President Donald Trump has a logically coherent strategy for achieving the goal of reducing the US trade deficit, one of his stated priorities. The problem is that his strategy is based on totally wrong assumptions about trade deficits.
Two logical chains are leading the president and his team to erroneous conclusions. The first is based on the mistaken assumption that foreign barriers to US exports cause the US trade deficit. If that assumption were true, the strategy of trying to lower foreign barriers by threatening to raise US barriers would be defensible. But both theory and evidence demonstrate that barriers reduce exports and imports equally, with no lasting effect on trade balances. A higher tariff on imports reduces both imports and the demand for foreign currency to buy imports, which causes the domestic currency to rise against the foreign currency, making exports more expensive and imports cheaper. For example, a 10 percent import tariff would cause a country’s currency to appreciate by 5 percent. The appreciation offsets half of the price increase from the tariff for domestic consumers and imposes an equal price increase on foreign buyers of that country’s exports. Imports and exports decline equally.
My own work (see page 7 here) finds that tariff rates have no significant effects on trade balances. A comprehensive new study also finds no significant effect of tariffs on trade balances; the study finds that tariffs increase a country’s real exchange rate, as predicted by theory, and reduce income and employment at least temporarily. A tariff targeted at a single country may raise the bilateral trade balance with that country, but only at the cost of a lower bilateral trade balance with other countries.
The second logical chain starts with the assumption that tariffs inflict more pain on foreigners than on domestic residents. If that were true, the United States would easily win a trade war fought entirely with tariffs because it has more imports on which to levy tariffs than exports on which foreign governments can levy tariffs. Presidential trade advisor Peter Navarro made this point very clearly on Fox News earlier this year.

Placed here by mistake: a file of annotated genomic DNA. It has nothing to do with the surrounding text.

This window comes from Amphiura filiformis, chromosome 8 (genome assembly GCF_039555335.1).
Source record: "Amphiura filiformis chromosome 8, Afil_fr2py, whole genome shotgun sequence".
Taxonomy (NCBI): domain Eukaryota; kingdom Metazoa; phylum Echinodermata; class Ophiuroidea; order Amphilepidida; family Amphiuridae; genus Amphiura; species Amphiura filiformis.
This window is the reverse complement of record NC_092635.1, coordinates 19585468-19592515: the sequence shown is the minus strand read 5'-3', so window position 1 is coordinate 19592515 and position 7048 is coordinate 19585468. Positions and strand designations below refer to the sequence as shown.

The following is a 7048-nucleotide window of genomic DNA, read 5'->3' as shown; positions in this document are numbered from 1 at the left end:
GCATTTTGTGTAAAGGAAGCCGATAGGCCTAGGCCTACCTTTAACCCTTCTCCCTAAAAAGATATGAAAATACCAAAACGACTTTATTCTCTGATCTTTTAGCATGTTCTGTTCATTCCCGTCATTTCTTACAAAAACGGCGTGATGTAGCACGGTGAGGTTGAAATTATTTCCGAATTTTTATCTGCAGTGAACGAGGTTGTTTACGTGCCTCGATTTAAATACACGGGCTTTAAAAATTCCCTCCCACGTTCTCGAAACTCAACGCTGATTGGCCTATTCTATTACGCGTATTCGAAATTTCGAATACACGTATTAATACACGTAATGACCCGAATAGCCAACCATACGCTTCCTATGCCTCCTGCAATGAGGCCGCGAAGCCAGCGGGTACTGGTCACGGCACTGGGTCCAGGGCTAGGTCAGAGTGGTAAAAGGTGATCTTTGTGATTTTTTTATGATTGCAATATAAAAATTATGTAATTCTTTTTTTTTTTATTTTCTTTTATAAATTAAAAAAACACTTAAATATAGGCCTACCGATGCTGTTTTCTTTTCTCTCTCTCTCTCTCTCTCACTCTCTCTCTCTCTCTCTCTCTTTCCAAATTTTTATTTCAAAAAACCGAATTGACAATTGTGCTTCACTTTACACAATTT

But longstanding economic theory says that both the home country and the foreign country roughly equally bear the cost of tariffs. Tariffs raise costs for consumers and producers in the importing country. Moreover, there is no reason why the war must be fought only through tariffs. US businesses have considerably more direct investment in Chinese operations than Chinese firms have in US operations. On that front, the United States has more to lose from commercial conflict than China.
Higher tariffs will surely benefit some Americans at the expense of others. But, judged on its goal of narrowing the overall trade deficit, the Trump administration’s trade policy is already failing. Thanks to the administration’s massive fiscal stimulus program, imports are soaring and the trade deficit is widening. As former Treasury and White House adviser Brad Setser points out, when it comes to the trade deficit, macroeconomic policies trump microeconomic (tariff) policies.
1. In the case of a fixed exchange rate, domestic prices rise by 5 percent, leading to the same outcome.
2. In this context, “win” means getting the other country to change its policies in the requested direction. It does not mean the overall trade balance will change.